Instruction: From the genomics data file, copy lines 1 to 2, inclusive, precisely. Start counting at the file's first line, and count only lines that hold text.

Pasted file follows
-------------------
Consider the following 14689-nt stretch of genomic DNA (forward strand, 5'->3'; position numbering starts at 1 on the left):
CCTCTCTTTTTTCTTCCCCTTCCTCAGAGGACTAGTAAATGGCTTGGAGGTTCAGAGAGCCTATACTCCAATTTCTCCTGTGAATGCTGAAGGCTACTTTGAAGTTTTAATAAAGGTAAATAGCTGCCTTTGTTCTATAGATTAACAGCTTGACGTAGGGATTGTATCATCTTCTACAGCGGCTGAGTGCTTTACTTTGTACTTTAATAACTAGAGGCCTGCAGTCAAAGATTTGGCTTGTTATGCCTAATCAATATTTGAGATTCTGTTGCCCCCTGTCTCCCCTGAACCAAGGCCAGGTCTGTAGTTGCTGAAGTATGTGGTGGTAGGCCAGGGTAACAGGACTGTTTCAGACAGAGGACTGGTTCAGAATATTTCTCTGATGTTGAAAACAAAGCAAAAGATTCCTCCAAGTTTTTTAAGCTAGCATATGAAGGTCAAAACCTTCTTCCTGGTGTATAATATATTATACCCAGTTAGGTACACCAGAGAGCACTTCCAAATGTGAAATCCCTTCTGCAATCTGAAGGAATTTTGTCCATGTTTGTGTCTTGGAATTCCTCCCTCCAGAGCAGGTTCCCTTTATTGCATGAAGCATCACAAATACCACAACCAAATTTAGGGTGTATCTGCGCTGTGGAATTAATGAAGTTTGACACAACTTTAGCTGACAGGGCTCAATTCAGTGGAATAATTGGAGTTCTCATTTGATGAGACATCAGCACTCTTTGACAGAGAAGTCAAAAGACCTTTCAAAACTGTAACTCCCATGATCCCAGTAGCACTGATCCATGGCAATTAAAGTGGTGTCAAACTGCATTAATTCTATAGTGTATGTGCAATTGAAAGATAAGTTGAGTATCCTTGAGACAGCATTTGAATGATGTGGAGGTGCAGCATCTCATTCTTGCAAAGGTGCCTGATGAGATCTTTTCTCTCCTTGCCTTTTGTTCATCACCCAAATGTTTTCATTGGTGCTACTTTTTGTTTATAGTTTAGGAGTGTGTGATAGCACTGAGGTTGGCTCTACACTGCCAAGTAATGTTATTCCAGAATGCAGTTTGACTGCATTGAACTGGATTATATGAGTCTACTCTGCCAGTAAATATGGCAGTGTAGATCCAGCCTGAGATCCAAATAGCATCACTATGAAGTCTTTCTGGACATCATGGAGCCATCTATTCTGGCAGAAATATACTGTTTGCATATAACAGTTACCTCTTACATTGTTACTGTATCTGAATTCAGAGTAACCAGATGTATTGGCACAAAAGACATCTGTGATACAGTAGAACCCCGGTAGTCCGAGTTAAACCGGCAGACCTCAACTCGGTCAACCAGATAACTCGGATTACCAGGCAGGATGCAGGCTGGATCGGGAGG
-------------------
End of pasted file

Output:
Consider the following 14689-nt stretch of genomic DNA (forward strand, 5'->3'; position numbering starts at 1 on the left):
CCTCTCTTTTTTCTTCCCCTTCCTCAGAGGACTAGTAAATGGCTTGGAGGTTCAGAGAGCCTATACTCCAATTTCTCCTGTGAATGCTGAAGGCTACTTTGAAGTTTTAATAAAGGTAAATAGCTGCCTTTGTTCTATAGATTAACAGCTTGACGTAGGGATTGTATCATCTTCTACAGCGGCTGAGTGCTTTACTTTGTACTTTAATAACTAGAGGCCTGCAGTCAAAGATTTGGCTTGTTATGCCTAATCAATATTTGAGATTCTGTTGCCCCCTGTCTCCCCTGAACCAAGGCCAGGTCTGTAGTTGCTGAAGTATGTGGTGGTAGGCCAGGGTAACAGGACTGTTTCAGACAGAGGACTGGTTCAGAATATTTCTCTGATGTTGAAAACAAAGCAAAAGATTCCTCCAAGTTTTTTAAGCTAGCATATGAAGGTCAAAACCTTCTTCCTGGTGTATAATATATTATACCCAGTTAGGTACACCAGAGAGCACTTCCAAATGTGAAATCCCTTCTGCAATCTGAAGGAATTTTGTCCATGTTTGTGTCTTGGAATTCCTCCCTCCAGAGCAGGTTCCCTTTATTGCATGAAGCATCACAAATACCACAACCAAATTTAGGGTGTATCTGCGCTGTGGAATTAATGAAGTTTGACACAACTTTAGCTGACAGGGCTCAATTCAGTGGAATAATTGGAGTTCTCATTTGATGAGACATCAGCACTCTTTGACAGAGAAGTCAAAAGACCTTTCAAAACTGTAACTCCCATGATCCCAGTAGCACTGATCCATGGCAATTAAAGTGGTGTCAAACTGCATTAATTCTATAGTGTATGTGCAATTGAAAGATAAGTTGAGTATCCTTGAGACAGCATTTGAATGATGTGGAGGTGCAGCATCTCATTCTTGCAAAGGTGCCTGATGAGATCTTTTCTCTCCTTGCCTTTTGTTCATCACCCAAATGTTTTCATTGGTGCTACTTTTTGTTTATAGTTTAGGAGTGTGTGATAGCACTGAGGTTGGCTCTACACTGCCAAGTAATGTTATTCCAGAATGCAGTTTGACTGCATTGAACTGGATTATATGAGTCTACTCTGCCAGTAAATATGGCAGTGTAGATCCAGCCTGAGATCCAAATAGCATCACTATGAAGTCTTTCTGGACATCATGGAGCCATCTATTCTGGCAGAAATATACTGTTTGCATATAACAGTTACCTCTTACATTGTTACTGTATCTGAATTCAGAGTAACCAGATGTATTGGCACAAAAGACATCTGTGATACAGTAGAACCCCGGTAGTCCGAGTTAAACCGGCAGACCTCAACTCGGTCAACCAGATAACTCGGATTACCAGGCAGGATGCAGGCTGGATCGGGAGG